Game and Interactive Design
I have had the opportunity to work on various game projects and hone my skills in game design and mechanics. Through these experiences, I have gained valuable knowledge and insights into the process of creating engaging gameplay and compelling stories. While I am still on a junior level, I am passionate about game design and always eager to learn more.
In this section, you will find examples of the game projects I have worked on, including my role in each project and the mechanics I contributed. These projects range from narrative-driven games to action-packed adventures, and each one showcases my ability to think creatively and strategically when designing gameplay. I hope you enjoy exploring my work and seeing my growth as a game designer.
BrainGenix – Third person story driven game
Archetype – Mobile Multiplater FPS
Nori and the Curry Caper – 2D Platformer
Design Constraints – Turning a dice game into a digital tool
Third Person Story Driven Game
BrainGenix (BG) is a multi-departmental effort that aims to develop software for Whole Brain Emulation (WBE), which involves replicating all the important functions of a biological brain by simulating its internal dynamics with a high level of detail. The purpose of this game project is to support research in brain emulation and eventually allow interaction with brain emulations. As the primary game designer, I contributed to various departments on this project.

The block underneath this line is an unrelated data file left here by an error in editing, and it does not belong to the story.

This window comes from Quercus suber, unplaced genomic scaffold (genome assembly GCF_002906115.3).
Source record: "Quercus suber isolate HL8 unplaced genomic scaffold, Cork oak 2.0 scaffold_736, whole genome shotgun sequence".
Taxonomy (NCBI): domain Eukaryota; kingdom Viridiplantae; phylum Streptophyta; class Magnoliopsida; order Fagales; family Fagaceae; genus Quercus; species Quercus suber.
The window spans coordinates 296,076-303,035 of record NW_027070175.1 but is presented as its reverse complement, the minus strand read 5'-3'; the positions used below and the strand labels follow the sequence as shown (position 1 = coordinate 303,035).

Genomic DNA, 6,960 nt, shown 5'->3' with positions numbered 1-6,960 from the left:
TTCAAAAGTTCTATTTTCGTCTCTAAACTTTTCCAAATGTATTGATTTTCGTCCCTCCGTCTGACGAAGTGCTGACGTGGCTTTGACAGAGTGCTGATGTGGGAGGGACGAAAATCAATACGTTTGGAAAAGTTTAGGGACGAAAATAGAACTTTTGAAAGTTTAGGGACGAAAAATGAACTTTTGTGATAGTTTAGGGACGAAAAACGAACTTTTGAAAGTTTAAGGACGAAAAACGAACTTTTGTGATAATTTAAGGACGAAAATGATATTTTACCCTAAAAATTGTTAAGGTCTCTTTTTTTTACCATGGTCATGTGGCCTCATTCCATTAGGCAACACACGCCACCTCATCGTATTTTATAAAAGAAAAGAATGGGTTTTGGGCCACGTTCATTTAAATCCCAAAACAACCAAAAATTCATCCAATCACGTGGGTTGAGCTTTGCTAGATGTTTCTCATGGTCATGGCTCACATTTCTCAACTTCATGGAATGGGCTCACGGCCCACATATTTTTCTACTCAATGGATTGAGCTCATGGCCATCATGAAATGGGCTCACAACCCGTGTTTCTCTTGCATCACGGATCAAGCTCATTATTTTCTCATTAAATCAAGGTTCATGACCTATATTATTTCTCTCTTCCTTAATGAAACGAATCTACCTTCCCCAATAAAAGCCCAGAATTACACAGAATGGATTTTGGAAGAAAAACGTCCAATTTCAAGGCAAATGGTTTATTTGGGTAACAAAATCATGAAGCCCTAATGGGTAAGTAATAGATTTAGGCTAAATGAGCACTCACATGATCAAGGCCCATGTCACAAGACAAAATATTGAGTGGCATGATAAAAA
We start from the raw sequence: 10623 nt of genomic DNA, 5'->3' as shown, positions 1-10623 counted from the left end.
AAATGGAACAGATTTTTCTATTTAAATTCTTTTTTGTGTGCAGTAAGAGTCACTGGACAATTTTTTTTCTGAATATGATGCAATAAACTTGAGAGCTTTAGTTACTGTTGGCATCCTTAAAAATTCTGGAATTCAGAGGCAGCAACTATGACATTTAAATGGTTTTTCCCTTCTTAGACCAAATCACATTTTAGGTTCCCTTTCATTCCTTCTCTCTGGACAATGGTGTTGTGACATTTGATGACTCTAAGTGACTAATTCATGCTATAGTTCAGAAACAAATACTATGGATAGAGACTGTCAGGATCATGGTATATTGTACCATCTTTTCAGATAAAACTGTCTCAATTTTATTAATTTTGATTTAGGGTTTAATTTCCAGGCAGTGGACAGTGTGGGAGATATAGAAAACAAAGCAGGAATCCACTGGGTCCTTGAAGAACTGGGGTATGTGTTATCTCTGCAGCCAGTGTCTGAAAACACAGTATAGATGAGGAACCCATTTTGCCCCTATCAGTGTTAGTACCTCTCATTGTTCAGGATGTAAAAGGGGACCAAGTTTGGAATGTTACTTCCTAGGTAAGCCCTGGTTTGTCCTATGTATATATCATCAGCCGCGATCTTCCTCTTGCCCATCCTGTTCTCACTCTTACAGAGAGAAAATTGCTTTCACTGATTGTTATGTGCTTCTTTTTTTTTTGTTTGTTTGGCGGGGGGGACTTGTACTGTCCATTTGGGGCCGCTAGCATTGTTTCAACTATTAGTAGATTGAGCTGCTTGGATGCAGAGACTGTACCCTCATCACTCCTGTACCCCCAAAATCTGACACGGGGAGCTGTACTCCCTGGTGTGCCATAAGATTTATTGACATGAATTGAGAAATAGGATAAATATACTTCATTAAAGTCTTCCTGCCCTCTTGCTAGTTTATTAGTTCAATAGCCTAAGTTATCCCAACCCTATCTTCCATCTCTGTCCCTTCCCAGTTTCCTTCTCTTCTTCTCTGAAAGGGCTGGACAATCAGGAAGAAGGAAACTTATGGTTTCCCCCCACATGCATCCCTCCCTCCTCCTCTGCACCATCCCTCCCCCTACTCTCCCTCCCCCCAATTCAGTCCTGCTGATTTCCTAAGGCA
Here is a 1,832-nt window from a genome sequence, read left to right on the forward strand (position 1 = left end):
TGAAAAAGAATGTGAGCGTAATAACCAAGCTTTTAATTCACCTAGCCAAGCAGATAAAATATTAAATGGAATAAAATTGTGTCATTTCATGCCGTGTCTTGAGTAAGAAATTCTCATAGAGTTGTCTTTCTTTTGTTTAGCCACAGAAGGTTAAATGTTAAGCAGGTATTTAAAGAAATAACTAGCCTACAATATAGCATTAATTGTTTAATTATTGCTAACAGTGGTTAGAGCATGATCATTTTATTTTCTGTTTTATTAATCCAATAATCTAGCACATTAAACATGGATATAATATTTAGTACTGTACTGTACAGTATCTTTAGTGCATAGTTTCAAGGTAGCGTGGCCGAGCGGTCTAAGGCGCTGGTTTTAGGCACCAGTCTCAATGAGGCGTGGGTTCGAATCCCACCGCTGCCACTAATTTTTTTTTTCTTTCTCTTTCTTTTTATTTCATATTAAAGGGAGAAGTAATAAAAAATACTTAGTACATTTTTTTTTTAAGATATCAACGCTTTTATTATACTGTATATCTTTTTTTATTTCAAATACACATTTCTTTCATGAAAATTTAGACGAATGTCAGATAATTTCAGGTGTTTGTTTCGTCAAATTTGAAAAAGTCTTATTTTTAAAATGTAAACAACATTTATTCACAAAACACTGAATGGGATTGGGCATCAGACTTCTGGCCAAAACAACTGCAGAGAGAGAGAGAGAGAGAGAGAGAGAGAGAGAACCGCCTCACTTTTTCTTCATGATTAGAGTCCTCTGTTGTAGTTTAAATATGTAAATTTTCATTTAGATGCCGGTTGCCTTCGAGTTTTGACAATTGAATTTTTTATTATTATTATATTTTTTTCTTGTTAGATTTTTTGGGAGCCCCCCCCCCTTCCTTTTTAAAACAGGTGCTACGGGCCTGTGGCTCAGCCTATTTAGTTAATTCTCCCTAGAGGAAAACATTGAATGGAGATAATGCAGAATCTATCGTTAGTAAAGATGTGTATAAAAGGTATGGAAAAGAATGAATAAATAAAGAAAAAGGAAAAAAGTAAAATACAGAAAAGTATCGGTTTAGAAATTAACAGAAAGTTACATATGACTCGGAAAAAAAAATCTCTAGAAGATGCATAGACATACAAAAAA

Archetype was a competitive FPS on IOS. The game was designed to allow multiplayer up to 5v5 over the 3G network. While I acted in many roles on this project, I also worked with the team to develop mechanics as well as refine mechanics designed by the other members of the team.
Turning a physical game into a learning tool
This program was the result of a student-funded project I was awarded by SIUE. For the project, I was to develop a teaching tool based on a dice game created by Barb Nwacha. I handled all aspects of the project from start to finish. Here I will focus on the mechanic design but if you are interested in the User Experience aspects of this you can read more about this project here.
The purpose of this application is to teach typography by limiting students’ choices and forcing them to work within their constraints to complete an assignment. This approach aligns with the design principles of Massimo Vignelli and Johannes Itten. The following outlines the process we followed to create this project.